CHD7 promotes glioblastoma cell motility and invasiveness through transcriptional modulation of an invasion signature
Chromatin remodeler proteins exert an important function in promoting dynamic modifications in the chromatin architecture, performing a central role in regulating gene transcription. Deregulation of these molecular machines may lead to striking perturbations in normal cell function. The CHD7 gene is a member of the chromodomain helicase DNA-binding family and, when mutated, has been shown to be the cause of the CHARGE syndrome, a severe developmental human disorder. Moreover, CHD7 has been described to be essential for neural stem cells and it is also highly expressed or mutated in a number of human cancers. However, its potential role in glioblastoma has not yet been tested. Here, we show that CHD7 is up-regulated in human glioma tissues and we demonstrate that CHD7 knockout (KO) in LN-229 glioblastoma cells suppresses anchorage-independent growth and spheroid invasion in vitro. Additionally, CHD7 KO impairs tumor growth and increases overall survival in an orthotopic mouse xenograft model. Conversely, ectopic overexpression of CHD7 in LN-428 and A172 glioblastoma cell lines increases cell motility and invasiveness in vitro and promotes LN-428 tumor growth in vivo. Finally, RNA-seq analysis revealed that CHD7 modulates a specific transcriptional signature of invasion-related target genes. Further studies should explore clinical-translational implications for glioblastoma treatment.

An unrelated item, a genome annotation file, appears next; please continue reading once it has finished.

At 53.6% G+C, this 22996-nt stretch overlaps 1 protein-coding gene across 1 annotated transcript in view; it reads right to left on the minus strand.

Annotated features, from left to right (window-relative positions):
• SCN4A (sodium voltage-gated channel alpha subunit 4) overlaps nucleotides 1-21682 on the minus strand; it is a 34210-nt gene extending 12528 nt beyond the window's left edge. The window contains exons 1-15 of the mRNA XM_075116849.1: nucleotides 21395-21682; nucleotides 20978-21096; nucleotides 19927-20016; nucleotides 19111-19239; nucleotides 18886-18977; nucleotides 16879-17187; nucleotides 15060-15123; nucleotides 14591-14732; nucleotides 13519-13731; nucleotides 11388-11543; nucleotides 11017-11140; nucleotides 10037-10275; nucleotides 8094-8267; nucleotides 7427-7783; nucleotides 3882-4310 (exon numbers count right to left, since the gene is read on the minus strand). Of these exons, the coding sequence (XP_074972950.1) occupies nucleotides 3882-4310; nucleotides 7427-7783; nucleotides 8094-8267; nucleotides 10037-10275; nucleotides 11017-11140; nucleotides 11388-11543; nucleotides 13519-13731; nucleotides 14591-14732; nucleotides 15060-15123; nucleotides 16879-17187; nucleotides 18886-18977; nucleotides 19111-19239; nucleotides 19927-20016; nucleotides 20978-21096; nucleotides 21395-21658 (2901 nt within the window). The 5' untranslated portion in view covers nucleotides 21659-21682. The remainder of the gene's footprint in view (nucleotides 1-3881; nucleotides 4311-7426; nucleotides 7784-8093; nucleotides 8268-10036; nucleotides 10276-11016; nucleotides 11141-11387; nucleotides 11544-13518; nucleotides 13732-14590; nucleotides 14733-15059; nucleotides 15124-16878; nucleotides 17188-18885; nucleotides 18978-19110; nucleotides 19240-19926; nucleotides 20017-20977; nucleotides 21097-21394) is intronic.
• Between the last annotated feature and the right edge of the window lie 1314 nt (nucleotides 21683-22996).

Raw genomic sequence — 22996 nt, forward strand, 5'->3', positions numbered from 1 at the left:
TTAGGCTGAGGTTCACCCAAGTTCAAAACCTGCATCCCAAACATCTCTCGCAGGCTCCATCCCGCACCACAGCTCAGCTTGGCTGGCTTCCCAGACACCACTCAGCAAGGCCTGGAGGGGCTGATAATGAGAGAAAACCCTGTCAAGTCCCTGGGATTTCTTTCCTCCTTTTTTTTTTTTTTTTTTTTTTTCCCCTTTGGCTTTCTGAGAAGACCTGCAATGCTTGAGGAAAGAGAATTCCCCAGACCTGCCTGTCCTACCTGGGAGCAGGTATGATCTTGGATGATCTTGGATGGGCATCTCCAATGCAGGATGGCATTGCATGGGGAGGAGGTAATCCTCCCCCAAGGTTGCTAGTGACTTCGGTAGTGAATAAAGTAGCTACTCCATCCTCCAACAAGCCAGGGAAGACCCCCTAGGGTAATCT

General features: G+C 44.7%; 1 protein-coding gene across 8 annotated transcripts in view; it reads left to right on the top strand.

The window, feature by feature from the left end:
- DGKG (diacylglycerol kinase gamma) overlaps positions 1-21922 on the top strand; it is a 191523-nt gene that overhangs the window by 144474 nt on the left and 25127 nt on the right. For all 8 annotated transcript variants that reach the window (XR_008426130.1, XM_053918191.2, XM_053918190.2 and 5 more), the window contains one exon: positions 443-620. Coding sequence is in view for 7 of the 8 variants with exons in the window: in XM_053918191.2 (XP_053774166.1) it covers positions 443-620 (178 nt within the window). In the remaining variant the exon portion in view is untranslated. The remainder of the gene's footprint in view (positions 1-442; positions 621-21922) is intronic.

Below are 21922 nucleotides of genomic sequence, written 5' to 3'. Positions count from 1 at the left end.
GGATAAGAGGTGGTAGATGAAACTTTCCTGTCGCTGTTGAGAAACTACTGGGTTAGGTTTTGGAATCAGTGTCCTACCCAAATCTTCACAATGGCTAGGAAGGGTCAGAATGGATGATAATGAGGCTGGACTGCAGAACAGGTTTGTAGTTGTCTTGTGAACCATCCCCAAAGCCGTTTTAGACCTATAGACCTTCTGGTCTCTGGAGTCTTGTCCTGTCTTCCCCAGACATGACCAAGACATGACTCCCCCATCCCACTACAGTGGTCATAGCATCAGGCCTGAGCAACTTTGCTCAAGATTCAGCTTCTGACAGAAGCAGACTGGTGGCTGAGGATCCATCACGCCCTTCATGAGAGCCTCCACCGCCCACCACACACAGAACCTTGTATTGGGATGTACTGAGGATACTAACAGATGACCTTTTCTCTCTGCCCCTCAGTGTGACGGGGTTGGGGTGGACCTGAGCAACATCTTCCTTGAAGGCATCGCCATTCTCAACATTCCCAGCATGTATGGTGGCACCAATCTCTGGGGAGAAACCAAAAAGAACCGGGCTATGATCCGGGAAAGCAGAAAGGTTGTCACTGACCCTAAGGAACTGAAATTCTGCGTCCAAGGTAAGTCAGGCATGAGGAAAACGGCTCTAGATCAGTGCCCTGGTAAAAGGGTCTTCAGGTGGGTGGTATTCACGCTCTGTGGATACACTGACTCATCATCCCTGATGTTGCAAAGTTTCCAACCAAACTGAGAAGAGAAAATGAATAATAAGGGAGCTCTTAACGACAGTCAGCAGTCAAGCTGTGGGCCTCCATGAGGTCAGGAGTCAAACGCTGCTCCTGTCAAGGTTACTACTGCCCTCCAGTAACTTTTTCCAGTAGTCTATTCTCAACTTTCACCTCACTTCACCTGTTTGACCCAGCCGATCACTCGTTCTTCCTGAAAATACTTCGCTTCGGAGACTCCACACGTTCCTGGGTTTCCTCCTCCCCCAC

Machado RA.C., Schneider H, De Ocesano-Pereira C, Lichtenstein F, Andrade F, Fujita A, et al. CHD7 promotes glioblastoma cell motility and invasiveness through transcriptional modulation of an invasion signature. Sci Rep. 2019 Mar;9:3952. doi:10.1038/s41598-019-39564-w.
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